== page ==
You might not know her name, but chances are you’ve seen her work in classic Disney films like Cinderella, Alice in Wonderland, Dumbo, and Peter Pan, or in the “It’s a Small World” attraction at Disneyland. Mary Blair, one of Disney’s most beloved designers and art directors, worked behind the scenes on a generation of animated movies that shaped childhoods and lasted far beyond her death in 1978.
Magic, Color, Flair: The World of Mary Blair, a new exhibit at the Walt Disney Family Museum, explores the artist’s fantastical vision and keen eye for color and style in over 200 works. We see the full scope of her creative evolution, from her days as a student at Los Angeles’ Chouinard School of Art, to her concept paintings for classic Disney features in the ’40s and ’50s, to her days in New York as a Golden Book book illustrator, mural painter, and set and clothing designer. “I feel great pleasure merely gazing at a work by Mary Blair,” exhibition curator John Canemaker writes in his biography of the artist. “It’s as delicious as feasting on rainbows.”
Walt Disney himself shared these sentiments: Blair was said to be one of his favorite studio artists, and he displayed paintings of hers in his highly curated family home. In a boys’ club of a studio dominated by a group of animators Disney called the “Nine Old Men,” Blair still secured free reign to experiment with concepts, colors, and designs that veered away from the studio’s typical styles. “All the men that were there, their design was based on perspective,” master animator Marc Davis once said, according to Canemaker in a recent interview with Juxtapoz. “Mary did things on marvelous flat planes. Walt appreciated and wanted to see this, but not being an artist himself, though continually supportive, was never able to instruct the men on how to use this. It was tragic because she did things that were so marvelous and never got on the screen.” That’s also because she tended to avoid the offensive stereotypes for which some vintage Disney films are now criticized–her inventive concept drawings for Peter Pan featured Native Americans dancing under a green moon with purple skin, not the cliched “red” that the studio ultimately adopted.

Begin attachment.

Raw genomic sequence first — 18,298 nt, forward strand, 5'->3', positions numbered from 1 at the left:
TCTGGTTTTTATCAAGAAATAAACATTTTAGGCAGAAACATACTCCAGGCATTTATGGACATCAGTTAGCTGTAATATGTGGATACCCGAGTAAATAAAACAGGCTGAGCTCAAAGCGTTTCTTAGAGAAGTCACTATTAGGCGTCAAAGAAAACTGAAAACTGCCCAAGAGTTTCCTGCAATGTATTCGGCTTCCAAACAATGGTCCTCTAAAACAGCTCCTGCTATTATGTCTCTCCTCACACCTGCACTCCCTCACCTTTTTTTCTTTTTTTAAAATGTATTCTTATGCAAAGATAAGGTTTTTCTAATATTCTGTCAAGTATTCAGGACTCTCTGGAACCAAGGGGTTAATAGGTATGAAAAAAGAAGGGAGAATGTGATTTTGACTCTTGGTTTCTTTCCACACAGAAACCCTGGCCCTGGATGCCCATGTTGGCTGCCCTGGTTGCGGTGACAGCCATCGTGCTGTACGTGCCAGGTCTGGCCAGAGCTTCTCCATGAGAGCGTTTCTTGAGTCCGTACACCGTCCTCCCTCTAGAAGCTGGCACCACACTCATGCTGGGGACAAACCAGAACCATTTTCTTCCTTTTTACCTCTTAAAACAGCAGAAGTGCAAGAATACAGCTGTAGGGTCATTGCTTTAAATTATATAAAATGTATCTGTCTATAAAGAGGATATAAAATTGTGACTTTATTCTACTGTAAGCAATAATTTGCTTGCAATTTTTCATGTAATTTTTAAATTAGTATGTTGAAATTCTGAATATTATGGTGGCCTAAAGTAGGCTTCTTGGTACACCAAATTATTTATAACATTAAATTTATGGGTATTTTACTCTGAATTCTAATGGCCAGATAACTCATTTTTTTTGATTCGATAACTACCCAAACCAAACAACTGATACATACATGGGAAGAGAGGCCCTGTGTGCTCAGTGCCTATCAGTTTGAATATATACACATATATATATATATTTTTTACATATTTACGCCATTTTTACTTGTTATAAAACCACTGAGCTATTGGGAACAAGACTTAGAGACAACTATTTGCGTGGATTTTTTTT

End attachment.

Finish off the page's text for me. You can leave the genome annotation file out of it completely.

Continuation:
Born in a small Oklahoma town in 1911, Blair developed her strikingly modern aesthetic as a student on scholarship at the prestigious Chouinard during the height of the Great Depression. Taking a job as an animator at Metro-Goldwyn-Mayer went against her dream of becoming a fine artist–she had focused mainly on watercolors–but her animation career ended up taking her on Fantasia-worthy adventures. A 1941 tour with Disney through Mexico and South America, sponsored by the U.S. government as part of President Roosevelt’s Good Neighbor policy, inspired the vibrant, colorful style Blair became known for. Her watercolors were as lush as their inspirations–the floating gardens of Xochimilco, the fishermen of Lake Titicaca, the marketplace at Chichicastanango. After the trip, Walt Disney named her art director on The Three Caballeros and Saludos Amigos–films that didn’t quite stand the test of time. Still, Blair’s legacy has lasted despite often being minimized in film credits as a “color stylist”–to wit, for Peter Pan, to which she contributed gorgeous concept art.
Magic, Color, Flair: The World of Mary Blair is on view at the Walt Disney Family Museum until September.